Weather Blog

Seattle's 'natural umbrella' comes through

Seattle's 'natural umbrella' comes through
(Updated this story to add in the rain totals from Tuesday night and where we stand for August rain.)

Northwesterners are known for not really needing an umbrella despite the 160-some-odd days of rain year. That's because the rain is usually pretty light, but this time, it might just be because nature is providing one for us.

As a weather system blew in Tuesday night, it brought about 1-2 inches of rain to the Olympic Mountains, but only a small fraction of that to the Puget Sound area.

Why?  It's thanks to the Olympic Rain Shadow.

Sequim residents know all about this -- this is the feature that makes them the driest spot in Western Washington at just 18" of rain a year -- even drier than Flagstaff, Arizona. Typically, our storms come in from the southwest. As that air ramps up the southwestern side of the Olympics, the air is forced up, where it cools and condenses -- in essence, the mountains wring out the atmosphere there.  That's the foundation for the Olympic Rain Forests, which get about 220" of rain a year -- the wettest spot in the lower 48 states.

But once that air crosses the summit, it then sinks down the northeastern side of the Olympics. Sinking air dries as it does so, leaving a dry hole over Sequim and parts nearby.

You can see a good chart of the rain shadow in action here. This is an annual rainfall map of Washington, with yellows and oranges less and blues and purples more.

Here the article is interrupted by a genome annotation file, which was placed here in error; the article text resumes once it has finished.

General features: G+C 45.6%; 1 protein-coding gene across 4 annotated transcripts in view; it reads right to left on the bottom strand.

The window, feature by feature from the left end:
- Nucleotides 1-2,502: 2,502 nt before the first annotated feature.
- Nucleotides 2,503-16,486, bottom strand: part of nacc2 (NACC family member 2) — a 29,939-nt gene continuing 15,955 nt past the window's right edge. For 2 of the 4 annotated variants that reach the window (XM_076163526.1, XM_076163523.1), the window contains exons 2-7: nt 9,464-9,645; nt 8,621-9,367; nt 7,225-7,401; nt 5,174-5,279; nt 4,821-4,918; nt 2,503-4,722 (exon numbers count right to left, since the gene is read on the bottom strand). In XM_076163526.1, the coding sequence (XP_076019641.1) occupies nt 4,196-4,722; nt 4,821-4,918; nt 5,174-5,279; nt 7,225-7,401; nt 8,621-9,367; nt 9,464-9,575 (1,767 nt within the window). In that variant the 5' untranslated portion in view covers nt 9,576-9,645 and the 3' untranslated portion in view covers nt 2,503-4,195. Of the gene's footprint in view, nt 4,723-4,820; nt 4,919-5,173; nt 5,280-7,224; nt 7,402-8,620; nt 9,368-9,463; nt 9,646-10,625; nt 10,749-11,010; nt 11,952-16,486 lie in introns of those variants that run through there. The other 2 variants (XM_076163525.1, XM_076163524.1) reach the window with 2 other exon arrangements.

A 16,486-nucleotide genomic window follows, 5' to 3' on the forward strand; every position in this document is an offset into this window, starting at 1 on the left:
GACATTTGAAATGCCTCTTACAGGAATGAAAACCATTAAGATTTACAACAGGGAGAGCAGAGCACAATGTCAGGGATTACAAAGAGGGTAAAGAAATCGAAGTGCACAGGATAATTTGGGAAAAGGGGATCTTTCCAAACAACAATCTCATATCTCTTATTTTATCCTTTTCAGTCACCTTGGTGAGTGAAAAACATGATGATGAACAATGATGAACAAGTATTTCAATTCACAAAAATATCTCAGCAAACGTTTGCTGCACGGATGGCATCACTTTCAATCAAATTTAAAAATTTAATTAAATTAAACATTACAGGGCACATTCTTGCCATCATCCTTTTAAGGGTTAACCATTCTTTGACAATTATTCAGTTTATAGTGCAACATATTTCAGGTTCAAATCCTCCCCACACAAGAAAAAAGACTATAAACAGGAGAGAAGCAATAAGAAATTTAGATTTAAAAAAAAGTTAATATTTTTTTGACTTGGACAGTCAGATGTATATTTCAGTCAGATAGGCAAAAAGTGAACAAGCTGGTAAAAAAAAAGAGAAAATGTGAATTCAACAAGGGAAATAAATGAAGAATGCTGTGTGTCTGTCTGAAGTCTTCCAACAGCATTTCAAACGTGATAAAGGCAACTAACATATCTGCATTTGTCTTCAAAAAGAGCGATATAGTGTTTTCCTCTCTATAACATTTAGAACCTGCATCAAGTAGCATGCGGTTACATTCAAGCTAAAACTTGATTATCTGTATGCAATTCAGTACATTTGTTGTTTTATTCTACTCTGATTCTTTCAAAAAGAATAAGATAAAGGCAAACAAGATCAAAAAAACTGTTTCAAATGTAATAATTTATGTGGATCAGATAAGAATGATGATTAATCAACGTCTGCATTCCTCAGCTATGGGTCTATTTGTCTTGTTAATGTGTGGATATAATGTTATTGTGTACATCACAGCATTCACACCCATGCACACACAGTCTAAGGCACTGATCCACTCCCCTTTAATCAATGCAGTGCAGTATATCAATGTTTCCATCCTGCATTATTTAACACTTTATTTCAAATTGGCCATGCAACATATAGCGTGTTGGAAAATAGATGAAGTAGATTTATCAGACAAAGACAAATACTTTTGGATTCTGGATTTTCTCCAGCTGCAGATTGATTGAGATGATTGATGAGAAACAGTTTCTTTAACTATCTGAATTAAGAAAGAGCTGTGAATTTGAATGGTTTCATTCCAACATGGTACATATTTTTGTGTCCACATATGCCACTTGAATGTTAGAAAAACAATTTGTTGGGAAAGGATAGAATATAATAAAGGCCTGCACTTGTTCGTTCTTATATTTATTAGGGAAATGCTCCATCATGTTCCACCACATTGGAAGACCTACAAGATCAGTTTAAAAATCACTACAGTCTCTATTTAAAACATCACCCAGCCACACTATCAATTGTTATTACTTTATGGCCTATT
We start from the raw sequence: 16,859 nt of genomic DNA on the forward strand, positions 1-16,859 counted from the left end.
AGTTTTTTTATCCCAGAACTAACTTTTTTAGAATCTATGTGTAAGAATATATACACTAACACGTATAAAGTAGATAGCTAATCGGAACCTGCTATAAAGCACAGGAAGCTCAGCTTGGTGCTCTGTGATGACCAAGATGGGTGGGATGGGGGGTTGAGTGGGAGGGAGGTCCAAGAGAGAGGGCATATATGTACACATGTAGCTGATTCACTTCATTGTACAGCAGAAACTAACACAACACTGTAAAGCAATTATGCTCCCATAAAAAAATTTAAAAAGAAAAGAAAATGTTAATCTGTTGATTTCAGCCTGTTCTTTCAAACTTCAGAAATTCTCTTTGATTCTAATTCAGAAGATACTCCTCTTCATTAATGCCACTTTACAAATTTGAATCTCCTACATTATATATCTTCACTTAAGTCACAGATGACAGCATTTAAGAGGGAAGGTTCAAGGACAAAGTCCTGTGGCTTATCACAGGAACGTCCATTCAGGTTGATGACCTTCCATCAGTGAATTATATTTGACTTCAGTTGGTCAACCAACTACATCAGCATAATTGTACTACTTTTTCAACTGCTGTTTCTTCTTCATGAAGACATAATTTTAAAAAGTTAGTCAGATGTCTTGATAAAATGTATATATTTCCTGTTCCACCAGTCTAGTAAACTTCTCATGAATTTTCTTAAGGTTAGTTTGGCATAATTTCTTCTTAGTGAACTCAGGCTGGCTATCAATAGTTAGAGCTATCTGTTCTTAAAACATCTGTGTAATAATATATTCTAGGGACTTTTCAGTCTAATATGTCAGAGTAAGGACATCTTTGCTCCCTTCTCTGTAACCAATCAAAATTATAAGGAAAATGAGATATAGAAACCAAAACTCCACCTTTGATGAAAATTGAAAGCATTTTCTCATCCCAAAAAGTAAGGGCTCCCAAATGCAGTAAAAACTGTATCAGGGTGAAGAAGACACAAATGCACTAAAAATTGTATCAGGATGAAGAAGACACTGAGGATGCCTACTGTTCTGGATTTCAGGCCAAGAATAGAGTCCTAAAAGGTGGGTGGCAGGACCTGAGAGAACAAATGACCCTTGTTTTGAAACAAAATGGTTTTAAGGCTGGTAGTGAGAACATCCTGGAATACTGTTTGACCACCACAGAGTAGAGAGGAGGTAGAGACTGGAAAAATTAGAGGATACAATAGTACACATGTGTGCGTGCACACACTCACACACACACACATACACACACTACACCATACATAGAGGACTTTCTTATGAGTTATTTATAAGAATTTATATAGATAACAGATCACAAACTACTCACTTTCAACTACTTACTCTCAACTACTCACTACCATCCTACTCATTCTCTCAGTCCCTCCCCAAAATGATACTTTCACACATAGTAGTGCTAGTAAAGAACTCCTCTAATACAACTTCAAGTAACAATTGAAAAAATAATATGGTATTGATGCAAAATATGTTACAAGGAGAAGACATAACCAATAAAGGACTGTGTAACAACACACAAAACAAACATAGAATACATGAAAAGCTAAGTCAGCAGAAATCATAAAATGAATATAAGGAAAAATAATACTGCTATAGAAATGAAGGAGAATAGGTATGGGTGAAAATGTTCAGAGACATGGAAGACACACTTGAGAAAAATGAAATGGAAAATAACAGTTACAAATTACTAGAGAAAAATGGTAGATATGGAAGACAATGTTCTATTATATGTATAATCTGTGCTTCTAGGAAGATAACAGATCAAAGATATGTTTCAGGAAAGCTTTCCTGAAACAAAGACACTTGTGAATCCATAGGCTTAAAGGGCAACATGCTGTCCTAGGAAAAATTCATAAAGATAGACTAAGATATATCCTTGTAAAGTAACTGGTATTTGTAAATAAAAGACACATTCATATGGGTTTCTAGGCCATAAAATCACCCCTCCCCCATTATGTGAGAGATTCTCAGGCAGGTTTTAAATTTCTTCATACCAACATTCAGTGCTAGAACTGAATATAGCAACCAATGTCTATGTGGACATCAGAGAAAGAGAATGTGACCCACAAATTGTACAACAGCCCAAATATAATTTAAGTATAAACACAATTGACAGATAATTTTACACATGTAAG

Note the much lower rainfall totals on the Northeastern Olympic Peninsula.

But also note that it's bit lower around the Puget Sound area than, say Olympia. Seattle gets 37" of rain a year, while Olympia is closer to 50".

That's because sometimes we "borrow" the rain shadow. When a storm comes from the west or northwest, that sinking air slot moves east/southeast over the Puget Sound area.

And that was the case Tuesday night. Here is a rainfall map for the storm:



Note the lower totals around Seattle (Sea-Tac), Tacoma and Bremerton, who were shadowed by the Olympics.  The way the wind was oriented put the shadow's edge right around the Rainier Valley because spots in the city of Seattle (Sand Point: 0.36"; Bellevue 0.39") had more.

A few other notes: (Updated Wednesday morning)

The Everett area gets more of the rain shadow effect than Seattle -- on days when the shadow is in effect, Everett frequently gets much less rain than the Emerald City. But! That is counter-balanced by Everett being home to the Puget Sound Convergence Zone. Enough to where Everett gets about the same amount of rain as Seattle on average per year, but each city will accumulate their rain in different clumps.

Also, as of midday Wednesday, Seattle had 2.87" of rain in August -- good for 5th wettest. With showers in the forecast for Thursday and Friday, we might eke into 4th by the end of the month, but there doesn't appear to be enough heavy rain to knock us into top 3 territory before the end of the month.

Top 6 Wettest Augusts:

1) 4.59"  1968
2) 4.58"  1975
3) 3.59"  1977
4) 3.00"  2004
5) 2.87"  2008
6) 2.71"  1976

Correction: I originally stated that the wettest August was 1967 and said it had the very strange distinction of not only being the wettest August on record, but also the hottest with an average high temperature of 83 degrees.  Oops! My eyes deceive me. In reading the chart, I went off a line. 1968, not 1967 is the wettest August. '67 was the hottest August, though.